Chadderbox said...

I have been a Nascar fan for over 30 years. I have been attending 5 races a year for the last 15 years that I travel out of state to see (hotels, plane tickets, etc). So I consider myself a core member of the nascar fan base. I don't decide what I think about Nascar racing as a whole, based on what drivers say on Twitter. I am sorry. That is just not the way it is for me.

I will also admit that I don't have any idea how a newer nascar fan might react to driver Tweets that criticize Nascar racing. I think it is a total overreach by Nascar to stifle this form of free speech.

If Nascar is worried about the fan base turning away from the sport because of comments on Twitter or that the comments themselves are damaging to the sport - well that may be the opinion of Nascar suits but that doesn't make it fact!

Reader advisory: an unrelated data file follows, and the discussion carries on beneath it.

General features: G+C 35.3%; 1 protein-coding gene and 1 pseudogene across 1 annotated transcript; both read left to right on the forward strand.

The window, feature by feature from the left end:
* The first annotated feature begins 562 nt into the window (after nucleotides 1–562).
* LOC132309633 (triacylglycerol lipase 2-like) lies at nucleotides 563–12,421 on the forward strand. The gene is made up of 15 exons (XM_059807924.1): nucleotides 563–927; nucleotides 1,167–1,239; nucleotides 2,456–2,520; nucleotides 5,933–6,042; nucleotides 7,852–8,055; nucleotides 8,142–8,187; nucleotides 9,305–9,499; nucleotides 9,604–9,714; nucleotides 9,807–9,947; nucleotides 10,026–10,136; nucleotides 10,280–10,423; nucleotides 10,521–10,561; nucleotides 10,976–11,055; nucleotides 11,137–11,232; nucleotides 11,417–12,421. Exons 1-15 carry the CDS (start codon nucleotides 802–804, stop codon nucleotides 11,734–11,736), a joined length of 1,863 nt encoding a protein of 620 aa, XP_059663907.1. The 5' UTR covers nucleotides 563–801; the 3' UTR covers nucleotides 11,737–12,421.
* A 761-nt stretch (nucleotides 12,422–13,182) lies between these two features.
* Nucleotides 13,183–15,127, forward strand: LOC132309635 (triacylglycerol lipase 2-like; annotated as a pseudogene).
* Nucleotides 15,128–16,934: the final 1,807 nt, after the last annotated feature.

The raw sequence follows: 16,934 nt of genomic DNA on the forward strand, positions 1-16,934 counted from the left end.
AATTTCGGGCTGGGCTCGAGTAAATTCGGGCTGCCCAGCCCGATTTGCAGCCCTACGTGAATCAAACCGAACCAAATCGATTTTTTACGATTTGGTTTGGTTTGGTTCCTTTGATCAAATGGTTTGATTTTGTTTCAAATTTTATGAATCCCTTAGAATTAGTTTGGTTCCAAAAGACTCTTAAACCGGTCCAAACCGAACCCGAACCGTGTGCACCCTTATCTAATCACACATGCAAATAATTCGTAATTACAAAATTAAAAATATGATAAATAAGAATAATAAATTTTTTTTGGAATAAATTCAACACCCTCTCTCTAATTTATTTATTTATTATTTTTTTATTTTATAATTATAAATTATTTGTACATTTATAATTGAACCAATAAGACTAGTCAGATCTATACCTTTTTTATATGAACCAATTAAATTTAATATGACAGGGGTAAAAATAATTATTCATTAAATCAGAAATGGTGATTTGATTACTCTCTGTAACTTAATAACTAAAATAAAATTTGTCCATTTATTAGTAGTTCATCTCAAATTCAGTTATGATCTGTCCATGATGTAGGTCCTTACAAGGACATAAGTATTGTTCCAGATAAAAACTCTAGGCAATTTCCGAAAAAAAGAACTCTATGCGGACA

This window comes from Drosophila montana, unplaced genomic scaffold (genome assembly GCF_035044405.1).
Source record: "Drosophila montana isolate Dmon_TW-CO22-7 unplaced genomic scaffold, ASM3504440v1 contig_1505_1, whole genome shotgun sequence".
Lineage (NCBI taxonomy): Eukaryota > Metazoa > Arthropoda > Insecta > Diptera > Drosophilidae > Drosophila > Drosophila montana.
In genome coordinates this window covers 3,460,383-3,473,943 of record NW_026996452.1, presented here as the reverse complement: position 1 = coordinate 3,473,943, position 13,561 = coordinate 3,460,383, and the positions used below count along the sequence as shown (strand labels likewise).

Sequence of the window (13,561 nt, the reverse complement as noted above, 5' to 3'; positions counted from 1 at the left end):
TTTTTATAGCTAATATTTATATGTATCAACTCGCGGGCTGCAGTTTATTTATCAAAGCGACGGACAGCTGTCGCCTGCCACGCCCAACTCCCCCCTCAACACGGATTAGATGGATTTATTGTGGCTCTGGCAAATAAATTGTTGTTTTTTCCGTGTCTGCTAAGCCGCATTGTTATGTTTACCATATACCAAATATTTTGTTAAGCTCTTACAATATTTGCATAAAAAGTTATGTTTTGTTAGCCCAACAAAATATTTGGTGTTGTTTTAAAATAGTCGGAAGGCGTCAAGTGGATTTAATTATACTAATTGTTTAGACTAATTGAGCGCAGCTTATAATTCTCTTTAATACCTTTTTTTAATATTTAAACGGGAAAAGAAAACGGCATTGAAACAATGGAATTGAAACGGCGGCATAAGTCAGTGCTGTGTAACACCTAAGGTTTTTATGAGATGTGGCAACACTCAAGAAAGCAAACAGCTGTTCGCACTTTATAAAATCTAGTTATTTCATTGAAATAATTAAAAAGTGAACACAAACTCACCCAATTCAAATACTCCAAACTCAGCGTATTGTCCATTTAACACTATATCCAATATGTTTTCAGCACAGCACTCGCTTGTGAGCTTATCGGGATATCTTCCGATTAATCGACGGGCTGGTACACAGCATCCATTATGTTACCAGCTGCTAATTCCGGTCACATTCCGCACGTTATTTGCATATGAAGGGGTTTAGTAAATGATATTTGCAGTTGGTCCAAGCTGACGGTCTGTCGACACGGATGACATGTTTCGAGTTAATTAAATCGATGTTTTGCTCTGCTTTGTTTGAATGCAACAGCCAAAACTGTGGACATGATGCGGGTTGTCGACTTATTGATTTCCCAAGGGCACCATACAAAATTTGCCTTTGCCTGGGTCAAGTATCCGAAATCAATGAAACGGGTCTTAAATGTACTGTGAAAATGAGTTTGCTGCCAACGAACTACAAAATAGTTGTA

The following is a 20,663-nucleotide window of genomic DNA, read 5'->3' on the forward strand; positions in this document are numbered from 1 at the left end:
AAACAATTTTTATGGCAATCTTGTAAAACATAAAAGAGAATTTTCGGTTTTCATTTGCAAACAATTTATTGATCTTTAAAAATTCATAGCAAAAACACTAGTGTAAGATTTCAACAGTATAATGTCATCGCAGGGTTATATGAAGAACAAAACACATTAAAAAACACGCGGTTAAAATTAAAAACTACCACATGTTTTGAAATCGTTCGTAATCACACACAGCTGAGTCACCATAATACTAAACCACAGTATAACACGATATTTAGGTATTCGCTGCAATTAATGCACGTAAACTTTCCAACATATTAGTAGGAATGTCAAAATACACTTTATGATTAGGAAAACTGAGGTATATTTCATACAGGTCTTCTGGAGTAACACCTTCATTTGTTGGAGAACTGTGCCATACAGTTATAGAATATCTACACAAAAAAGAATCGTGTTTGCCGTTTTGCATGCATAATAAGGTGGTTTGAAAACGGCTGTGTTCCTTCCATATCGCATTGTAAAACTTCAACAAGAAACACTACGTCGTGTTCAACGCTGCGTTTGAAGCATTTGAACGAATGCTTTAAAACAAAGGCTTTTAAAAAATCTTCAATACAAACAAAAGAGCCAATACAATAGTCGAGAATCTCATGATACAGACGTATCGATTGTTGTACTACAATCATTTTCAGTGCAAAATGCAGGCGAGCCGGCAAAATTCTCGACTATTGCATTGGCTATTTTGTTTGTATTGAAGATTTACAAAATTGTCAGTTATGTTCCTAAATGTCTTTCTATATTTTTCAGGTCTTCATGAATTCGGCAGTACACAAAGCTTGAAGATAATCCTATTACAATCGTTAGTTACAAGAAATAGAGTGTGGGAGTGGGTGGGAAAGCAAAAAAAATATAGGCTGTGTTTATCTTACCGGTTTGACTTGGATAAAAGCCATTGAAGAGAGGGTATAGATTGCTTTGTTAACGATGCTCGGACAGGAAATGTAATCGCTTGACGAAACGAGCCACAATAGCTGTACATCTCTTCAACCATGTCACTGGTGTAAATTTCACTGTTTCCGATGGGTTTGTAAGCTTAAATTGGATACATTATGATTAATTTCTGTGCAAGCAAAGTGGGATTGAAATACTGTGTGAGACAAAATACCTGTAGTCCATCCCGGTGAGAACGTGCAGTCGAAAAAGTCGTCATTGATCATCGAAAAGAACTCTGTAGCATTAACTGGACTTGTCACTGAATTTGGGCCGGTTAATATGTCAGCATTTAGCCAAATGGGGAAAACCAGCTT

I think Nascar could be afraid that they may be losing control of the overall messaging/branding of the sport.

Nascar needs to get some REAL facts on why TV ratings have dropped and why ticket sales to events are down and stop focusing on what drivers are saying on Twitter.

Nascar is going to lose this battle because they just will not be able to control what is said via social media no matter how hard they try!

Tom said...

I also agree with Dexter's assessment. It is true, NASCAR is a private family run business that does not have to allow anyone freedom of speech, does not need to be in any way fair when officiating, and most importantly, is not required to present a "product" that follows a set of rules that are fair and consistent week in and week out. No, they are not required to do any of these things, because it is their "show" and they can do what they want.